I am once again struck by the power of our songs. The power of our voices. We see it over and over again – concerts, recordings, videos, religious celebrations – people singing and those listening being moved. Moved to applaud, moved to cry, moved to be calmed, moved to act, moved to share, moved to challenge, moved to love. Our songs are who we are and what we believe. They are our frivolity and our depth. They express our humour, our creativity, our complexity and superficiality, our histories, our cultures, our beauty, our feelings, our experiences, our skills, our talents, our good and our bad.
So I’ve looked at these hymns and I’ve sung them in my own way. Because I owe a morning song. For all of my life, and the life I have left. I sing alone, I sing with friends, I sing with strangers. I sing in gratitude, I sing with thanks.
There are not many occasions to sing evening hymns, which is sort of unfortunate because some of them are quite beautiful. Hymns that speak about the end of our day, both literally and figuratively, in ways that provide comfort, reassurance and peace. Words and music that carry us beyond the day’s struggles or celebrations into places of rest.
When John Ellerton wrote this hymn in 1863, his intention was for it to be used at the close of a church service. A means of encouraging the parishioners to contemplate how their worship and faith could influence their interactions with one another, as they went about their daily lives.
Saviour, again to your dear name we raise with one accord our parting hymn of praise. We give you thanks before our worship cease; then, in the silence, hear your word of peace.
Grant us your peace, Lord, on our homeward way. With you began, with you shall end the day. Guard now the lips from sin, the hearts from shame, that in this house have called upon your name.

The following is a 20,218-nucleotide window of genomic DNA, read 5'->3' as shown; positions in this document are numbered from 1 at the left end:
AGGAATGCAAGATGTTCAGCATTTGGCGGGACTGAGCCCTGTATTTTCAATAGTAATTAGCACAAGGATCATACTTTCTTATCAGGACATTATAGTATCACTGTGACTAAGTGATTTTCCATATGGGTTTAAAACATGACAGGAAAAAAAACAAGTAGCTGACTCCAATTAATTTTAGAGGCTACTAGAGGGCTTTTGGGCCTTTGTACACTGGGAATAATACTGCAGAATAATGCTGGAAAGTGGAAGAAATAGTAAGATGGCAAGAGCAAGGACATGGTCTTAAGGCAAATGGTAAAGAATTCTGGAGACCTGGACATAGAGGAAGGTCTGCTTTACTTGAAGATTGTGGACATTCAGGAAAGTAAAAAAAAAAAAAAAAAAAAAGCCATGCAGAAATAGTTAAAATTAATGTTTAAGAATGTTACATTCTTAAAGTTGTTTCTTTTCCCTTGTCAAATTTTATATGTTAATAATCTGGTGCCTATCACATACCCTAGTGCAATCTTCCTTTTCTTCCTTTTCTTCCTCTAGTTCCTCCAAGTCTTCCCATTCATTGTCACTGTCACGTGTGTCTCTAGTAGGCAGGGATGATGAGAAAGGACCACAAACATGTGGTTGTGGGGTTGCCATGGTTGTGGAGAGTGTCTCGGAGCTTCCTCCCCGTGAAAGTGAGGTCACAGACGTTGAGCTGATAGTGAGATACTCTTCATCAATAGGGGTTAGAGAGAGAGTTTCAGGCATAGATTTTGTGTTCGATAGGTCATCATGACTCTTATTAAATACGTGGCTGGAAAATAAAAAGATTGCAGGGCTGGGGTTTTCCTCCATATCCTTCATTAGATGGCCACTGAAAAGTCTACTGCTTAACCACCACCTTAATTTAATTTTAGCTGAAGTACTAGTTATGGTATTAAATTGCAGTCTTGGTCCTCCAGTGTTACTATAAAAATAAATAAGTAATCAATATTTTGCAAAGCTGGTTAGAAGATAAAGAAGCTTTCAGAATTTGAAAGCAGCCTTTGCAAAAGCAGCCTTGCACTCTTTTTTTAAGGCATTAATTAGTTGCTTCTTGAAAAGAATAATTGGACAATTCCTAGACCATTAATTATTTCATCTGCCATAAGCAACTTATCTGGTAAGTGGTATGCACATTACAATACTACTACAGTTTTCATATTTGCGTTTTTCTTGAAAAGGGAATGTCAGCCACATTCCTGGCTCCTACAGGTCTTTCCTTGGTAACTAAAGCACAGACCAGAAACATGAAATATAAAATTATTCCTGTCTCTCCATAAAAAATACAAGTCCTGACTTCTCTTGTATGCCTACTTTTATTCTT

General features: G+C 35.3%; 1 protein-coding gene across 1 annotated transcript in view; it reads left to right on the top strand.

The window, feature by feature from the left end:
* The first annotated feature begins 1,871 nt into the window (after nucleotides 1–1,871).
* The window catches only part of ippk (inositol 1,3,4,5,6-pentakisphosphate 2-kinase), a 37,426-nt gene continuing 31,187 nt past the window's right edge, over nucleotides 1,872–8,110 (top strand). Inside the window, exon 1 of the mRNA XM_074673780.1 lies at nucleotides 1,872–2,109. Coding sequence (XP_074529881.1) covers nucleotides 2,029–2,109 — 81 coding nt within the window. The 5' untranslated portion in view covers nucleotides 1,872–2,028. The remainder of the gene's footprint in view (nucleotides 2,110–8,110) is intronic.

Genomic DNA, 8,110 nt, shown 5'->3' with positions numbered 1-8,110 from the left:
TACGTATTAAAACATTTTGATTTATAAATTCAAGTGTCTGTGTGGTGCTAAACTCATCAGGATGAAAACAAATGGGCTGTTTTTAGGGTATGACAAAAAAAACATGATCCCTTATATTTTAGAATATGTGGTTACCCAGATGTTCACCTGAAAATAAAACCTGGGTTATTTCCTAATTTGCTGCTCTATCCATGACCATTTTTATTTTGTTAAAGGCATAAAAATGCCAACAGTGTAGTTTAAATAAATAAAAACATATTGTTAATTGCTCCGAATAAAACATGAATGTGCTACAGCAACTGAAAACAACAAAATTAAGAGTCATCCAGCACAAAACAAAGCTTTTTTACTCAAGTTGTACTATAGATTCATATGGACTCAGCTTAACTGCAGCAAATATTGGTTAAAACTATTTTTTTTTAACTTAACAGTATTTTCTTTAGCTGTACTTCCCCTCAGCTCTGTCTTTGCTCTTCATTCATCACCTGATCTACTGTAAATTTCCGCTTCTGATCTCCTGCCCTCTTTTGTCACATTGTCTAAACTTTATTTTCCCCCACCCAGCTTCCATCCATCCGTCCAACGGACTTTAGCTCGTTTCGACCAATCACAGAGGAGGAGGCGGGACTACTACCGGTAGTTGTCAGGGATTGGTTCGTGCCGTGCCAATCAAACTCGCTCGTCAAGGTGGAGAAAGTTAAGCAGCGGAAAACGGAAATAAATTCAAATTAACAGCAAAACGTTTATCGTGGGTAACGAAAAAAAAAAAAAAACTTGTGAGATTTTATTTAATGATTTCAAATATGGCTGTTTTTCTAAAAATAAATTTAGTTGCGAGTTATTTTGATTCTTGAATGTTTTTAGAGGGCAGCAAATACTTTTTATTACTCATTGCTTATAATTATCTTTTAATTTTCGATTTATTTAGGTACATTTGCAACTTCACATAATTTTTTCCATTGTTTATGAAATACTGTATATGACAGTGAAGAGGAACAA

Grant us your peace, Lord, through the coming night; turn all our darkness into perfect light. Then, through our sleep, our hope and strength renew, for dark and light are both alike to you.
Grant us your peace throughout our earthly life, comfort in sorrow, courage in the strife. Then, when your voice shall bid our conflict cease, call us, O Lord, to your eternal peace.
There is an abundant use of the word peace in this hymn. It is interesting. This plea for peace as a way to give thanks, to guard against shame and hurtful words, to renew strength and hope, to comfort our sorrow and to end conflict. Interesting, because we often think of peace as the end result of the absence of these things. And yet, Ellerton seems to be suggesting that while we wish for peace, it is also the thing that allows us to achieve it. What a circle!
There are lots of definitions of peace. There are ambitious ideas of freedom from war and violence, and intimate interpretations about silence and calm. Most of us are looking for all that this spectrum offers – and would happily accept the ability to achieve the result; to benefit from the accomplishment of peace. But as I’m thinking about this hymn’s words, I am wondering if peace is something we achieve, or if it is something we must choose.
Choosing peace requires me to give thanks. Even when I do not have what I want or need.
Choosing peace requires me to be kind with my words. Even when I am justified in my criticism.
Choosing peace requires me to value who I am and what I contribute. Even when I struggle with confidence or shame.
Choosing peace requires me to renew my strength. Even when I need to seek renewal outside of myself.
Choosing peace requires me to be hopeful. Even when I have no answers.
Choosing peace requires me to comfort the sorrowful. Even when I have no idea what to say.
Choosing peace requires me to end conflict. Even when I am in the right.
Choosing peace is, in reality, extremely difficult. For example, that last one is an immense challenge. How do we end conflict in the face of incredible wrongs? It is a conundrum. But peace is the absence of conflict. How can we possibly expect to achieve it if we use the tools of violence to lay its foundations? I suspect the answers lie in the previous assertion that peace is as much the starting point as the desired end. How we choose to take on the challenges of our world – the injustice, the pain, and even the blessings – makes a huge difference.
Our lives are filled with so much that is beyond our control. Yet we have a tremendous ability to influence our world with every decision we make. It is both a responsibility and a great privilege. Not one of us is so small that these choices are meaningless. We are individually and collectively powerful, often in ways we cannot even imagine. Make your choices carefully and let peace be your guide.